CALGARY -- Albertans can once again pick up free, non-medical face masks at drive-thru locations, as the province begins to investigate the potential for a second wave of infections.

The government says 20 million more masks are now available for distribution and free of charge at participating locations and other businesses.

This comes after 20 million masks were handed out in June in the first phase of the free mask program, something the province's health minister deemed a "huge success."

In addition to the new supply at A&W, McDonalds and Tim Hortons drive-thrus, the government is also providing personal protection equipment to the following locations:

  • Municipalities without easy access to a restaurant partner location
  • First Nations and Metis settlements
  • Places of worship
  • Transit services provincewide, including in Calgary and Edmonton – 7-Eleven Canada is providing no-cost shipping of masks from the government’s warehouses to transit system operators across the province
  • Seniors organizations and independent living facilities
  • Long-term care and supportive living facilities
  • Women’s shelters, homeless shelters and street outreach programs
  • Addiction treatment centres
  • Other organizations that have highlighted a need for masks

Masks are not mandatory in Alberta and Premier Kenney says he would not sign off on any legislation mandating the use of masks, however officials say masks are recommended for situations where maintaining a distance of two metres is not possible.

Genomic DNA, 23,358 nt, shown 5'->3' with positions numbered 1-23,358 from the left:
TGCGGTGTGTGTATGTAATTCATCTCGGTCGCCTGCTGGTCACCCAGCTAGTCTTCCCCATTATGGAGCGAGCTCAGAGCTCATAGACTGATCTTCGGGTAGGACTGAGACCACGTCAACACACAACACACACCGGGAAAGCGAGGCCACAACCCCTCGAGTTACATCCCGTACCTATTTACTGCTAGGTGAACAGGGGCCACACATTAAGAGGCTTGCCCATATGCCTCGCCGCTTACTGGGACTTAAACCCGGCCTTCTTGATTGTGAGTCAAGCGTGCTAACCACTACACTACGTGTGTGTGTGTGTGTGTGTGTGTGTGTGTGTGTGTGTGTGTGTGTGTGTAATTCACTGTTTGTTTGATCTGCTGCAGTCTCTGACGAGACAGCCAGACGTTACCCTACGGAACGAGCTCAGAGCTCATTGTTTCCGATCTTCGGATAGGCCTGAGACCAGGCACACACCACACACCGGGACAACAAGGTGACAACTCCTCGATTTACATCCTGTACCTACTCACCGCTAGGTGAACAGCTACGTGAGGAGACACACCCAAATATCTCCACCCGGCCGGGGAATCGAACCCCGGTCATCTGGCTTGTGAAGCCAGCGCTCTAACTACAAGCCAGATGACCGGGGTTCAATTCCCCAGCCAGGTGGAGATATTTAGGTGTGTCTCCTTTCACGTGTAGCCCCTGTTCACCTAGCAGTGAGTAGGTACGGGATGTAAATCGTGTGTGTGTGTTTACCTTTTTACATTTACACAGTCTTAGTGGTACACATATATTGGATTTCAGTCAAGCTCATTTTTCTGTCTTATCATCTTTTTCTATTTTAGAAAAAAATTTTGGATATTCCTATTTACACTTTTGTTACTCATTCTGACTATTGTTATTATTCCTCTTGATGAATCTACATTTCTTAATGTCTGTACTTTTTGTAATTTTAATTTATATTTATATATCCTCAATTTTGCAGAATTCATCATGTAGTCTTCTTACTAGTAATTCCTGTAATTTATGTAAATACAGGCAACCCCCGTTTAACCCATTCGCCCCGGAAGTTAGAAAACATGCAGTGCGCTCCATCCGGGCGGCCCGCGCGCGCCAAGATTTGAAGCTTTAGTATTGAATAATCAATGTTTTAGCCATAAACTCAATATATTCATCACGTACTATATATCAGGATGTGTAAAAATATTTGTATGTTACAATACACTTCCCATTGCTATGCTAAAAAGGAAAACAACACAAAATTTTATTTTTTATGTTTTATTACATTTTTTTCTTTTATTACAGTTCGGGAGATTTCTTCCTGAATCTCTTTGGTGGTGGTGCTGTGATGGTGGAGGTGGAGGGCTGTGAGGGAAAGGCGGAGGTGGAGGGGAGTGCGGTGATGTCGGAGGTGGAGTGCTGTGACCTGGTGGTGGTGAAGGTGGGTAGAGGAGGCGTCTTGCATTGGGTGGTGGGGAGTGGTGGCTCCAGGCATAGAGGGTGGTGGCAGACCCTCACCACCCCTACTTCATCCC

Calgary is considering joining other major Canadian cities — including Toronto, Ottawa and Montreal — in making masks mandatory in public indoor places. Mayor Naheed Nenshi says the city could implement a bylaw to do so within a week if Calgarians aren’t willing to take matters into their own hands and help prevent a second wave of infections

Is Alberta prepared for a second wave of infections?

The Alberta government is holding a review of its COVID-19 response to investigate whether the province is adequately prepared to deal with a potential second wave of the virus.

The province has opened a request for proposal to organizations to conduct a third-party review of the government’s handling of the crisis that explore the health system response, economic response, governance and decision-making, procurement, engagement with other governments and stakeholders and communications.

The government wants to see results of the review by the fall, which is when a number of experts believe a second wave could hit to coincide with the annual flu season.

"It’s certainly possible it could happen sooner than the fall depending on behaviors and depending on how people are interacting and taking all of these protective measures into consideration," said Dr. Vanessa Meier-Stephenson, an infectious disease expert at the University of Calgary. "It’s not just the temperatures that are prompting increased infectivity, it’s behaviours as we open more things up, as we have more spaces where people are congregating it puts more people at risk in that sense."

The deadline for submissions is Aug. 10 and a successful candidate is expected to be chosen by Aug.19.